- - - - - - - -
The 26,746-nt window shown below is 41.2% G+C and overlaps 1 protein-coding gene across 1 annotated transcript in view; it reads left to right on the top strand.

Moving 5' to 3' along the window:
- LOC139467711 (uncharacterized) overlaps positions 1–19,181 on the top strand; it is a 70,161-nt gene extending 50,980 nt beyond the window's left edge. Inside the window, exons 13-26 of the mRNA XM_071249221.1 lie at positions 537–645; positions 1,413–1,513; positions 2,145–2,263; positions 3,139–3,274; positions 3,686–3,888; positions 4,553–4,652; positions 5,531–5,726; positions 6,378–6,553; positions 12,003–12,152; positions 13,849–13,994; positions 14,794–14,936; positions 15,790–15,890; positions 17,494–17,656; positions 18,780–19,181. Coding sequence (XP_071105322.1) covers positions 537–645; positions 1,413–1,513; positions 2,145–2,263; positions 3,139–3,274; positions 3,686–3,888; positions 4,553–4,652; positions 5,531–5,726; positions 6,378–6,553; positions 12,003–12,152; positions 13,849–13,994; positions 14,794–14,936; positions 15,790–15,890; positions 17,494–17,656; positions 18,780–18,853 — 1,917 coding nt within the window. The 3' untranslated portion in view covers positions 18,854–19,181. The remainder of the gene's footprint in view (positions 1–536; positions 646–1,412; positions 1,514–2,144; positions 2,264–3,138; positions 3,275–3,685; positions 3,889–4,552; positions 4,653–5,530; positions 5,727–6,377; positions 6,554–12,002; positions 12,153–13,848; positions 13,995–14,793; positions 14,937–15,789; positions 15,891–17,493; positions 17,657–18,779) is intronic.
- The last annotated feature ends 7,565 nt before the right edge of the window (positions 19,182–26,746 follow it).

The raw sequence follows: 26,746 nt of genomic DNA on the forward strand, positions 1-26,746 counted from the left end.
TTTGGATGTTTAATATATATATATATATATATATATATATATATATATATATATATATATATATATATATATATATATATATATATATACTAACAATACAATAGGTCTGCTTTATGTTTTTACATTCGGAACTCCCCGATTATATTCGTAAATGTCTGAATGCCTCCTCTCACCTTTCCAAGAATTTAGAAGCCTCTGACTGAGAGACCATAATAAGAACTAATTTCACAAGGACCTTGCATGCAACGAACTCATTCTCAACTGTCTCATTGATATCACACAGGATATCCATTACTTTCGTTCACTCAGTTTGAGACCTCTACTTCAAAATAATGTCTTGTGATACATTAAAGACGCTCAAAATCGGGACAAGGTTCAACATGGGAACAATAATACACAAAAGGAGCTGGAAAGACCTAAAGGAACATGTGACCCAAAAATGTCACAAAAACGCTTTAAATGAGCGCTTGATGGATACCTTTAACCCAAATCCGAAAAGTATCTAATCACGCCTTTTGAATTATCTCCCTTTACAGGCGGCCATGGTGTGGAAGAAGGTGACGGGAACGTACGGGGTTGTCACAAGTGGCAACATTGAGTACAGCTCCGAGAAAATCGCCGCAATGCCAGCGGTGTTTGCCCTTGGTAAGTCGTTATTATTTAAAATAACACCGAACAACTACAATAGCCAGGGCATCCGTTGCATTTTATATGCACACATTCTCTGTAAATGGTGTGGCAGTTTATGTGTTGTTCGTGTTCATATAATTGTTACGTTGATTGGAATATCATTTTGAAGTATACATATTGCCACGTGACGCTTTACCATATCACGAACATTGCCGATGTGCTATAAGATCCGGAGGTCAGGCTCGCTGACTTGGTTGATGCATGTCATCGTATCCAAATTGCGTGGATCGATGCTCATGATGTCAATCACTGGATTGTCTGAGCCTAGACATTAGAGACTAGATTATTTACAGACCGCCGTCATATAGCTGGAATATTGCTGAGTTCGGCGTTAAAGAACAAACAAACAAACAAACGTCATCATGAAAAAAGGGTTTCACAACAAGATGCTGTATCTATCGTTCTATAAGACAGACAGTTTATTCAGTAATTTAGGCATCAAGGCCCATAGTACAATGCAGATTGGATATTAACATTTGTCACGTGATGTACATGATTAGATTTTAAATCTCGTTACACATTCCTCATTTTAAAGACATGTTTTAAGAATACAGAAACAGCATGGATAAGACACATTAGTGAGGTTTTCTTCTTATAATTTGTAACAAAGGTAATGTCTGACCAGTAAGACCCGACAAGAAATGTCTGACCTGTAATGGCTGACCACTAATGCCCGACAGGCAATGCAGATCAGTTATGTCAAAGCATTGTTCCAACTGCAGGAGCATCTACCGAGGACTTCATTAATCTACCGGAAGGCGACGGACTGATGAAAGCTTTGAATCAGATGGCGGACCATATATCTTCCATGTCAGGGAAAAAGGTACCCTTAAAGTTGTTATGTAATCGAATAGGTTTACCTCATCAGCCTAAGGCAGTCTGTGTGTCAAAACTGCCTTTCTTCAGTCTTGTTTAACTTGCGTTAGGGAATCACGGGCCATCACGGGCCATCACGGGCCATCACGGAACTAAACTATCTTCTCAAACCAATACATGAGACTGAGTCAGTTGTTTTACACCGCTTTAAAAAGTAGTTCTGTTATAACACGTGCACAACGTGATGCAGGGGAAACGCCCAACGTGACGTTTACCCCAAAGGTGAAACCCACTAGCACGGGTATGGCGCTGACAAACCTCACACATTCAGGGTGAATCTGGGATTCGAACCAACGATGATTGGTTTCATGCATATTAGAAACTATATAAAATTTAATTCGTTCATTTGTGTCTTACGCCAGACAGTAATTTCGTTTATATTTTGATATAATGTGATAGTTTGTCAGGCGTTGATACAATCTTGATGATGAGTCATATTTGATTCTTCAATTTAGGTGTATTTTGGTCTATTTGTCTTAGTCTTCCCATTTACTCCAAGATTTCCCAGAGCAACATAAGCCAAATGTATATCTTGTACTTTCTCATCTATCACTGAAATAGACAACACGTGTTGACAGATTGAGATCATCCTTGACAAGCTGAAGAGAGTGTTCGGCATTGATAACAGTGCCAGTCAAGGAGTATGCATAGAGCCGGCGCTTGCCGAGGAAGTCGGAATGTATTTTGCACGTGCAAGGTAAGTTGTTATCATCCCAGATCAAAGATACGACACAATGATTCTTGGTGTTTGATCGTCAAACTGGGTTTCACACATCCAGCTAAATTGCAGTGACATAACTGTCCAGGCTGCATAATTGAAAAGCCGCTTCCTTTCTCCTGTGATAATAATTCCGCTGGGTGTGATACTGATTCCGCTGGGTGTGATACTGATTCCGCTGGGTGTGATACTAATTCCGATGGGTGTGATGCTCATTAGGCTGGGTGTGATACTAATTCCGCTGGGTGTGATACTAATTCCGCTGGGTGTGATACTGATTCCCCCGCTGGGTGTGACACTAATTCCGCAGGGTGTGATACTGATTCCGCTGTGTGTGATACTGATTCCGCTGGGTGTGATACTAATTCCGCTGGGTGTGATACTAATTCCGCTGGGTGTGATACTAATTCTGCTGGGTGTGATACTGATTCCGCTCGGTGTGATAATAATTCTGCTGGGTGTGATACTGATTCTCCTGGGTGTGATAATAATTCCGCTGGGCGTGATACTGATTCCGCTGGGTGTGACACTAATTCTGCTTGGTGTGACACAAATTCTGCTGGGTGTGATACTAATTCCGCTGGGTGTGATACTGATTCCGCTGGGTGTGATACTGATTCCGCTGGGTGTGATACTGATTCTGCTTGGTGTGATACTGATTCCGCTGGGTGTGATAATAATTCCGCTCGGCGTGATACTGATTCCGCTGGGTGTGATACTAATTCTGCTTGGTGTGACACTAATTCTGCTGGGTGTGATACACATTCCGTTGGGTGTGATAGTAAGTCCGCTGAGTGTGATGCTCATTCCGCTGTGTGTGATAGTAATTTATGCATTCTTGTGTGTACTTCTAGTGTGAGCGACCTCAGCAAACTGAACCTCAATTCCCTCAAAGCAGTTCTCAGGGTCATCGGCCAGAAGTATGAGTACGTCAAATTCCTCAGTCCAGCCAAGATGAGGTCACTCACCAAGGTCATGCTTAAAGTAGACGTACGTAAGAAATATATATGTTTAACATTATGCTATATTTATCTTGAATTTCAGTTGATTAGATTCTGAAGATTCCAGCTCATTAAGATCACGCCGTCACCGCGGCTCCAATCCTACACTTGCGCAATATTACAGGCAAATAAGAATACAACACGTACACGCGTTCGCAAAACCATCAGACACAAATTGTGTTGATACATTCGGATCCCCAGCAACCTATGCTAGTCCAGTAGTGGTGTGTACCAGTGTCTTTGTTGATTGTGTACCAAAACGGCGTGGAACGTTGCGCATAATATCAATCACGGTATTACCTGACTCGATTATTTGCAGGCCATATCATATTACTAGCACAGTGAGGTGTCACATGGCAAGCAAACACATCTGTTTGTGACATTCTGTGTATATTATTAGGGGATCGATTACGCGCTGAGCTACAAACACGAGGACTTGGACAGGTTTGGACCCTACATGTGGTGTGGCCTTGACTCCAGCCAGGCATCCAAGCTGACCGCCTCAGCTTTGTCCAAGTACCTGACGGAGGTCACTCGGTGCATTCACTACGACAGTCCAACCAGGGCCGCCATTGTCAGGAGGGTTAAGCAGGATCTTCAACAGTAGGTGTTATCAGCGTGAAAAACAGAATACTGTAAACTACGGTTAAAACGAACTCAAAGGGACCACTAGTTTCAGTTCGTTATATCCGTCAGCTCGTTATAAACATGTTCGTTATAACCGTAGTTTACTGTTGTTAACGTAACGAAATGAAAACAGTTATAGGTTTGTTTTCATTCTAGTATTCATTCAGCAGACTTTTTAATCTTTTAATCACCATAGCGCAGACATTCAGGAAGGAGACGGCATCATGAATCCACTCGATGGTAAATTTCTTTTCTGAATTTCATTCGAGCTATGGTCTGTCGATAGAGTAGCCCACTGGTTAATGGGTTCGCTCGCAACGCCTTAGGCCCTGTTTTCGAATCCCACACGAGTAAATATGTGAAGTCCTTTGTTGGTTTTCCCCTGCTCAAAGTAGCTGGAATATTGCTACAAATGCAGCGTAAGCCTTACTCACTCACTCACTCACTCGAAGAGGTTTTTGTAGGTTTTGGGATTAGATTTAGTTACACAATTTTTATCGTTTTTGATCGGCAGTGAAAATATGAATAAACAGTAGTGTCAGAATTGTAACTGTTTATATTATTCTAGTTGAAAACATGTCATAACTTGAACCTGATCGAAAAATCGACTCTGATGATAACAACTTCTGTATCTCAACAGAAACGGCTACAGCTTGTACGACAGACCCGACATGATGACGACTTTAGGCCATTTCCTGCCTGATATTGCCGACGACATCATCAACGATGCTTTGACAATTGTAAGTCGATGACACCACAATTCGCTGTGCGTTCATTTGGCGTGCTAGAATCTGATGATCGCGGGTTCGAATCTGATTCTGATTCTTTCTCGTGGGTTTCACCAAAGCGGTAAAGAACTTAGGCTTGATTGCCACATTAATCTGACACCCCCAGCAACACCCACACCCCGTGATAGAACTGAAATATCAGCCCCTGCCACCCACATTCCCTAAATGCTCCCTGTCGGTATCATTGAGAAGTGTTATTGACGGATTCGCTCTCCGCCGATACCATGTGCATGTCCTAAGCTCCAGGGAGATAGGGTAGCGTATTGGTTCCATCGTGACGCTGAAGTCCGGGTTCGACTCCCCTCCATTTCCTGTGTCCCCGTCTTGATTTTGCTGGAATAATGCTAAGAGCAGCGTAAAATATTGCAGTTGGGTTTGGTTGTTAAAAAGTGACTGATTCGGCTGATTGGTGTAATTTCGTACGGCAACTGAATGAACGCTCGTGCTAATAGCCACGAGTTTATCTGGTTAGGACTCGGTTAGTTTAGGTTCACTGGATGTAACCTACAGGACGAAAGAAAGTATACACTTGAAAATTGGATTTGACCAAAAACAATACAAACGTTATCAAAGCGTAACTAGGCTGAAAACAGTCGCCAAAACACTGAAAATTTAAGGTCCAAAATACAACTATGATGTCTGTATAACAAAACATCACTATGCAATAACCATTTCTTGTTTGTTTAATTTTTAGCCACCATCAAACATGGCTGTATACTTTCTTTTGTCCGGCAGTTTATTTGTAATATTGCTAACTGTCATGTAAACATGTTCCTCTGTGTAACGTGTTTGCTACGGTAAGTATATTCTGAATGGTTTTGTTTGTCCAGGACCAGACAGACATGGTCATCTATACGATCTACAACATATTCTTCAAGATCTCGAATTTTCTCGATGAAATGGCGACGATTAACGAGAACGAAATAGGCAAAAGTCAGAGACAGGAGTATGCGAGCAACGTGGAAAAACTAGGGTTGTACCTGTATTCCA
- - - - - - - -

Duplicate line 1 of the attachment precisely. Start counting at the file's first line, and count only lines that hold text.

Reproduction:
The 26,746-nt window shown below is 41.2% G+C and overlaps 1 protein-coding gene across 1 annotated transcript in view; it reads left to right on the top strand.